Reducing loneliness among the elderly

While the pandemic has affected all of us, few have been hit harder than the elderly. As a risk group, they have had to bear the brunt through months of isolation. But for many elderly the situation isn’t new; 600,000 elderly Swedes feel lonely even when there are no restrictions. It’s time to take action against loneliness, writes Carl-Johan Zetterberg Boudrie, CEO of the technology enabled care company Careium.

Swedes are living longer and longer, and we should be grateful to medical researchers for that development. It means we get to share more special moments with our parents, and grandchildren get to learn from their grandparents. A great grandmother can now build that six-piece puzzle with worn, colourful figures with the help of a child’s hands.

But an aging population leads to new challenges. One of the biggest is loneliness. Every third person over the age of 65 lives alone. The older people get, the more their social network shrinks. They lose their colleagues. Friends get older. Reduced mobility makes it harder to meet people. A survey by Statistics Sweden shows that one third of those aged 85+ feels lonely. From age 65 and up, about 300,000 people say they feel lonely. That’s far too many, and it’s a problem we as a society must address.

This was already a problem before the pandemic paralyzed society and is even more pressing today. Everyone must do their bit to help solve it. Those of us who have living parents or are grandchildren have a great responsibility. We can never legislate or invent our way around that. But we need to become better at using the technical aids that are available to reduce the loneliness and vulnerability that far too many people experience. As a company we’re doing our bit by developing those aids, but society needs a plan for how to make them benefit the elderly.

Two major factors that increase loneliness are a lack of social contacts and limited opportunities to get out. Luckily, there are solutions to mitigate those factors.

One technological breakthrough that could make a big difference is the safety camera. Today, many elderly are physically supervised at night by caregivers to ensure they’re lying safely in bed. Those visits are often problematic as they disrupt the person’s sleep, and many feel uncomfortable about someone entering their bedroom without their knowledge. Additionally, such visits are resource-intensive and require a lot of staff. By installing a safety camera, the supervision can be done remotely. The camera can be controlled by caregivers from a remote location and isn’t active or pointed at the bed except when the supervision takes place. Should something happen, a caregiver is still despatched to the person’s home.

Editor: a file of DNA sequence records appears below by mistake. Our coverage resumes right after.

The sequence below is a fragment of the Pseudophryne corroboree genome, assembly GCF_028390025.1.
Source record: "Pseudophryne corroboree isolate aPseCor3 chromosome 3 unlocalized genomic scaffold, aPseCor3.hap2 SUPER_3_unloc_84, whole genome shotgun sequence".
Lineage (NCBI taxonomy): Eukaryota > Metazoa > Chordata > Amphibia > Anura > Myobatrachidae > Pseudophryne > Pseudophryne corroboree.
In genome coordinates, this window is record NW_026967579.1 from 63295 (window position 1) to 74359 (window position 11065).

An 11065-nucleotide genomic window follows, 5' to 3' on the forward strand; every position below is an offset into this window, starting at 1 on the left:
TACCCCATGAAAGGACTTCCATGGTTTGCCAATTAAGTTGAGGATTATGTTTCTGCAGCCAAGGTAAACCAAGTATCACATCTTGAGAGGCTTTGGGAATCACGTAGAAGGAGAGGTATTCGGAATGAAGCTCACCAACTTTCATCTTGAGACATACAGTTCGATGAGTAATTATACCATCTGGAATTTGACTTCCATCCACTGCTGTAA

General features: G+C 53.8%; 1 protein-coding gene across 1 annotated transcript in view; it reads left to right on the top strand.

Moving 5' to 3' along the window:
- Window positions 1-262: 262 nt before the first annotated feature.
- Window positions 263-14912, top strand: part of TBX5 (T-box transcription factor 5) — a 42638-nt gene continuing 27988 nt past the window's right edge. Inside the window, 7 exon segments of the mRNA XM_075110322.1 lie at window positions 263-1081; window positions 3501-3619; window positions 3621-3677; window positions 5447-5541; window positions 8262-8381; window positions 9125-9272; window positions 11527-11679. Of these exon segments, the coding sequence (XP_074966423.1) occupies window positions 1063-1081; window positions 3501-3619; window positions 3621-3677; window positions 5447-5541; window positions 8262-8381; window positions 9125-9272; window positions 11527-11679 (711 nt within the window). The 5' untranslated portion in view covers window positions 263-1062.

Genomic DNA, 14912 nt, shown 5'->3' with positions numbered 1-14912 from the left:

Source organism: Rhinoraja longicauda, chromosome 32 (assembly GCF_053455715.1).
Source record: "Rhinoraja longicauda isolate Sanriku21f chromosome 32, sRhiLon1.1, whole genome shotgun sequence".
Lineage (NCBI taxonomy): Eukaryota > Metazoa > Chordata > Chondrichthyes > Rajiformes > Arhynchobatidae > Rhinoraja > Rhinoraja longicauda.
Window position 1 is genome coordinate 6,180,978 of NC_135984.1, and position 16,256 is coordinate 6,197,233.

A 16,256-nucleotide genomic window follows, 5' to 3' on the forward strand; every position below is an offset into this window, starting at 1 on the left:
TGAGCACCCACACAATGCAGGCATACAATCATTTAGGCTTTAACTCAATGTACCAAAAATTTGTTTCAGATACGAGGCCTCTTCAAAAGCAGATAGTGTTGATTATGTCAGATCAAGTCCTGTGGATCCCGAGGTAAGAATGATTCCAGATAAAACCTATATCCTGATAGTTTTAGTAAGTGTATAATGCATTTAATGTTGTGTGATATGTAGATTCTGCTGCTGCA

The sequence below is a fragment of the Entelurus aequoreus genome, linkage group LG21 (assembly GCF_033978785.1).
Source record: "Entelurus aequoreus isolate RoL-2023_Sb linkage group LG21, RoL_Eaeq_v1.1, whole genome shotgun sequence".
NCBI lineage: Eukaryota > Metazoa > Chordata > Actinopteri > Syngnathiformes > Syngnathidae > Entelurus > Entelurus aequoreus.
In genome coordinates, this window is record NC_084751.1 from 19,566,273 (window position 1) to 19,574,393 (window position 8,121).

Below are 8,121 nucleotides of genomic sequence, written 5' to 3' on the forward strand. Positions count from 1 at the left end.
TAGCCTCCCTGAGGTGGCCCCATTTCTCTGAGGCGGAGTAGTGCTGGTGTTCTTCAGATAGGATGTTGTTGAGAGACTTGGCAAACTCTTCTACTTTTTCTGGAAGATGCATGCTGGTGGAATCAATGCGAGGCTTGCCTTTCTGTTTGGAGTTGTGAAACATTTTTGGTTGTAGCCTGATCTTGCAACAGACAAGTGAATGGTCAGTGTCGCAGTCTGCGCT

By streamlining nightly supervision, the home care service could free up resources to make more daily home visits when the care recipient is awake and the visits also fill a social need. But for that to happen politicians must not see the safety camera as a cost-saving measure but as a way to free up resources to reduce loneliness.

Another area where technology can play an important role is in outdoor safety. Isolation in the home is often the biggest source of loneliness. The fear of falling or getting lost means many elderly to opt out of the short walk to the local store or a gentle stroll. There are well-developed technologies with GPS positioning and mobile safety alarms that can provide the security to venture out. Fresh air and short walks are not only good for counteracting loneliness but also for improving the well-being of the elderly. These aids should be offered to more people, not just those who receive support from their municipal government or from active relatives who have purchased the products privately. Municipal governments should act as mediators and make it easier for the elderly to use technology.

While we may not be able to eradicate loneliness, we all have an obligation to do what we can.

Carl-Johan Zetterberg Boudrie, CEO, Careium